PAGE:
Christian Minister ‘bored’ by the ‘bland majority’
I have just read the following ‘reflection’ from Lillian Daniel, the senior minister of the First Congregational Church, UCC, Glen Ellyn, Illinois. Have a read of it yourself and try and guess what might have got my heckles up:
August 31, 2011
“And I tell you that you are Peter, and on this rock I will build my church, and the gates of Hades will not overcome it.”
Reflection by Lillian Daniel
On airplanes, I dread the conversation with the person who finds out I am a minister and wants to use the flight time to explain to me that he is “spiritual but not religious.” Such a person will always share this as if it is some kind of daring insight, unique to him, bold in its rebellion against the religious status quo.
Next thing you know, he’s telling me that he finds God in the sunsets. These people always find God in the sunsets. And in walks on the beach. Sometimes I think these people never leave the beach or the mountains, what with all the communing with God they do on hilltops, hiking trails and . . . did I mention the beach at sunset yet?
Like people who go to church don’t see God in the sunset! Like we are these monastic little hermits who never leave the church building. How lucky we are to have these geniuses inform us that God is in nature. As if we don’t hear that in the psalms, the creation stories and throughout our deep tradition.
Being privately spiritual but not religious just doesn’t interest me. There is nothing challenging about having deep thoughts all by oneself. What is interesting is doing this work in community, where other people might call you on stuff, or heaven forbid, disagree with you. Where life with God gets rich and provocative is when you dig deeply into a tradition that you did not invent all for yourself.
Thank you for sharing, spiritual but not religious sunset person. You are now comfortably in the norm for self-centered American culture, right smack in the bland majority of people who find ancient religions dull but find themselves uniquely fascinating. Can I switch seats now and sit next to someone who has been shaped by a mighty cloud of witnesses instead? Can I spend my time talking to someone brave enough to encounter God in a real human community? Because when this flight gets choppy, that’s who I want by my side, holding my hand, saying a prayer and simply putting up with me, just like we try to do in church.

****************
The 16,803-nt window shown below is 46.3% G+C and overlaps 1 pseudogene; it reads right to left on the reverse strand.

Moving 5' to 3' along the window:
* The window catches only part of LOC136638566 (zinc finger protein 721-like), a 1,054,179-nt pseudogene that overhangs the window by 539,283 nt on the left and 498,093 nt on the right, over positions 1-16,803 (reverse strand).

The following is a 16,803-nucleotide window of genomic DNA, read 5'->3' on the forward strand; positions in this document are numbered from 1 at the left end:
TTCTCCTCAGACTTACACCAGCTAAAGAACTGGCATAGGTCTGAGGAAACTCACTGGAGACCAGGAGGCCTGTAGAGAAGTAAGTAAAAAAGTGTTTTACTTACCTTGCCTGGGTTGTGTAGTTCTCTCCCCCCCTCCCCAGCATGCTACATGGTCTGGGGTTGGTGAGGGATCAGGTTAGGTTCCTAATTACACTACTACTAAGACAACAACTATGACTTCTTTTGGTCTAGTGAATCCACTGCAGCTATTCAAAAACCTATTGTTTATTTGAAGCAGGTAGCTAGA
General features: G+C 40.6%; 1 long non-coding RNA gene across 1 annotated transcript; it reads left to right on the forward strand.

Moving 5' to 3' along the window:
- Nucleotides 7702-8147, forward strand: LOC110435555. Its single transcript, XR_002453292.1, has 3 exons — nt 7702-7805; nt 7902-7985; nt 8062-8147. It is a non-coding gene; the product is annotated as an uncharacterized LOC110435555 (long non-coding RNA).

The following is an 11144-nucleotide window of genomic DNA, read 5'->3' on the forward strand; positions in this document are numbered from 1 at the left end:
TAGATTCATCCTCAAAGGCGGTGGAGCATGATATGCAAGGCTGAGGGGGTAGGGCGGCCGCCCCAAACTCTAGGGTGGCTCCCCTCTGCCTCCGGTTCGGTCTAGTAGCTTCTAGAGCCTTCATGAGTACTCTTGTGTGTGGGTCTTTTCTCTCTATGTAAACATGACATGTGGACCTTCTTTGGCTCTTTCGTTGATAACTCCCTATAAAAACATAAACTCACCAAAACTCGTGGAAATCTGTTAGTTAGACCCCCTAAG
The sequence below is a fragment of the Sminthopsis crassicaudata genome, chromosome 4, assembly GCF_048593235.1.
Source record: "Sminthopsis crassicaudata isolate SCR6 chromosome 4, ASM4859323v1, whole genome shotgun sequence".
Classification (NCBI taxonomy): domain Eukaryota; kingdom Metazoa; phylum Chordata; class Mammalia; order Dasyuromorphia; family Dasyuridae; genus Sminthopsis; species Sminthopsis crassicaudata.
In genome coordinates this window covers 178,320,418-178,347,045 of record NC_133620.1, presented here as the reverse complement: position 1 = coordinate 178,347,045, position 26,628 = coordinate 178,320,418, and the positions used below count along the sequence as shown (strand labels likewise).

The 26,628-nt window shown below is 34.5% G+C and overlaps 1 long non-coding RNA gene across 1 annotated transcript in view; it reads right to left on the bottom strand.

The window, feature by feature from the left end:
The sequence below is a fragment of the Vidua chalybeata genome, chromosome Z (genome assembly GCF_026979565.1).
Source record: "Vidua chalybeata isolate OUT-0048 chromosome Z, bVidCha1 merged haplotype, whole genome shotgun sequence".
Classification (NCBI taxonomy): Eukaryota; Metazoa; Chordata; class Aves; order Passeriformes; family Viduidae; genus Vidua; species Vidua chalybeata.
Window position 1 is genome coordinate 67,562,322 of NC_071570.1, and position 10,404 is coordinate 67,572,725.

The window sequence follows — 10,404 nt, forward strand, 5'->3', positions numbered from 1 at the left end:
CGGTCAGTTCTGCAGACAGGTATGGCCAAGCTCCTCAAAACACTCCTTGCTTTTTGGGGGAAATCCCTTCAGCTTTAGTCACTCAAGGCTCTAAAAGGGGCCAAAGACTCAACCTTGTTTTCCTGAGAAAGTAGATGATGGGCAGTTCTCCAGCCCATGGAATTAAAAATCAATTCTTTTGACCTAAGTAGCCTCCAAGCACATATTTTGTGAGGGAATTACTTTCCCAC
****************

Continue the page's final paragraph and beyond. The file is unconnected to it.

Dear God, thank you for creating us in your image and not the other way around. Amen.
As someone who studies religion, this is admittedly a similar conversation that I dread (however, I have yet to have this conversation on a plane – maybe this only happens in the US). My current conversation runs as follows:
– What do you study?
– Religious Studies
– Oh, so you want to be a priest, or a Religious Education teacher?
– <Sigh>. Religious Studies is not the same as Theology. Religious Studies is a social science. It makes no comment on the truth claims of religious individuals or institutions, but considers all people and their ‘beliefs’ worthy of study. For instance, I have written a lot about contemporary atheism, and I currently study the nonreligious from the perspective of Religious Studies and would generally advocate a movement away from labeling individuals as ‘religious’ or ‘nonreligious’ as in almost every case, both labels can be shown to be inaccurate, and they don’t tell us very much about what being (non)religious might mean to that individual.
– So, you want to be the new Richard Dawkins then?
– <Sigh> Did you listen to anything I just said?
However, this was not the same conversation Lillian Daniels purports to have encountered. I’m not going to get into whether or not her beliefs are more valid than those of the man on the plane. However, it is interesting to see how Daniels labels this gentleman as part of the ‘bland majority of people’, whilst seeing herself as part of a ‘real human community’. I am curious to know:
- how she defines real;
- what gives her a right to make this assertion;
- and how she feels that making this sarcastic diatribe will encourage individuals like this gentleman to decide that he actually wants to do as she presumably wishes and join her church…
Maybe I am getting the wrong impression here, but it seems that Daniels does not want individuals like this to be part of her ‘brave’ community. If so, why does she bother trying to engage with them online? Perhaps this is because her community would become the ‘bland majority’ if it were, in fact, the majority. Perhaps it is because her worldview is threatened by individualism. I find it personally encouraging, however, to see the leader of a mainline Protestant institution exhibiting the same tendency to sarcasm and ridicule as the rest of the ‘bland majority’.
Most importantly, however, this is a prime example of someone defining their terms to suit their own agenda. As I have just been discussing with my friend Suzanne, this is all about power… Daniels is defining her sort of belief as worthy of attention and engagement, but the beliefs of others as bland, boring and unworthy. This unjustified behaviour is one of the main objections I have to inter-faith dialogue (although I see many positives as well): groups of ‘religious’ individuals get together and talk politely about what they believe, all the time acknowledging that whilst they may have nothing else in common, at least they are ‘brave’ enough to believe in ‘something’ and belong to a ‘tradition’. This is a prime example of the Western Christianised bias to see religion as being a ‘monogamous’ commitment to some established tradition, which does not scan with non-Western traditions, and with the scene portrayed by the 21st century world at large.
We mustn’t commit the faux pas of tarring an institution, movement or group of individuals with the same brush as their leaders. However, blandness is fine by me :)